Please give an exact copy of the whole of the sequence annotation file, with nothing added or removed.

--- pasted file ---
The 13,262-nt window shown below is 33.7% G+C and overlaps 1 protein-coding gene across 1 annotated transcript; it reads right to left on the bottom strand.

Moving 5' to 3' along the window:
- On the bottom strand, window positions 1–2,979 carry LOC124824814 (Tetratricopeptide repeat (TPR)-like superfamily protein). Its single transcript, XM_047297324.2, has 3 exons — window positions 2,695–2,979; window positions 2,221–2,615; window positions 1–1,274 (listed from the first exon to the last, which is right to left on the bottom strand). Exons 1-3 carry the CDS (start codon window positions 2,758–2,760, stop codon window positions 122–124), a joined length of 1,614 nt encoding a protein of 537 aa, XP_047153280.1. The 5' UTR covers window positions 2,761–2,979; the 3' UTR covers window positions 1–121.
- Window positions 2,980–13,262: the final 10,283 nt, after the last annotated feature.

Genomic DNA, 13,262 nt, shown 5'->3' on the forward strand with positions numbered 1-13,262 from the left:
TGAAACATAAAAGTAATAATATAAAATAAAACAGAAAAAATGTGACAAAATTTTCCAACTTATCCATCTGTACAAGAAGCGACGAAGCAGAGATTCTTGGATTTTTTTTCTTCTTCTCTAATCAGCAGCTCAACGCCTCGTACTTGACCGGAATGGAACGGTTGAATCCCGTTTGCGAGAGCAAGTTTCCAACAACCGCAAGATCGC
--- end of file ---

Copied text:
The 13,262-nt window shown below is 33.7% G+C and overlaps 1 protein-coding gene across 1 annotated transcript; it reads right to left on the bottom strand.

Moving 5' to 3' along the window:
- On the bottom strand, window positions 1–2,979 carry LOC124824814 (Tetratricopeptide repeat (TPR)-like superfamily protein). Its single transcript, XM_047297324.2, has 3 exons — window positions 2,695–2,979; window positions 2,221–2,615; window positions 1–1,274 (listed from the first exon to the last, which is right to left on the bottom strand). Exons 1-3 carry the CDS (start codon window positions 2,758–2,760, stop codon window positions 122–124), a joined length of 1,614 nt encoding a protein of 537 aa, XP_047153280.1. The 5' UTR covers window positions 2,761–2,979; the 3' UTR covers window positions 1–121.
- Window positions 2,980–13,262: the final 10,283 nt, after the last annotated feature.

Genomic DNA, 13,262 nt, shown 5'->3' on the forward strand with positions numbered 1-13,262 from the left:
TGAAACATAAAAGTAATAATATAAAATAAAACAGAAAAAATGTGACAAAATTTTCCAACTTATCCATCTGTACAAGAAGCGACGAAGCAGAGATTCTTGGATTTTTTTTCTTCTTCTCTAATCAGCAGCTCAACGCCTCGTACTTGACCGGAATGGAACGGTTGAATCCCGTTTGCGAGAGCAAGTTTCCAACAACCGCAAGATCGC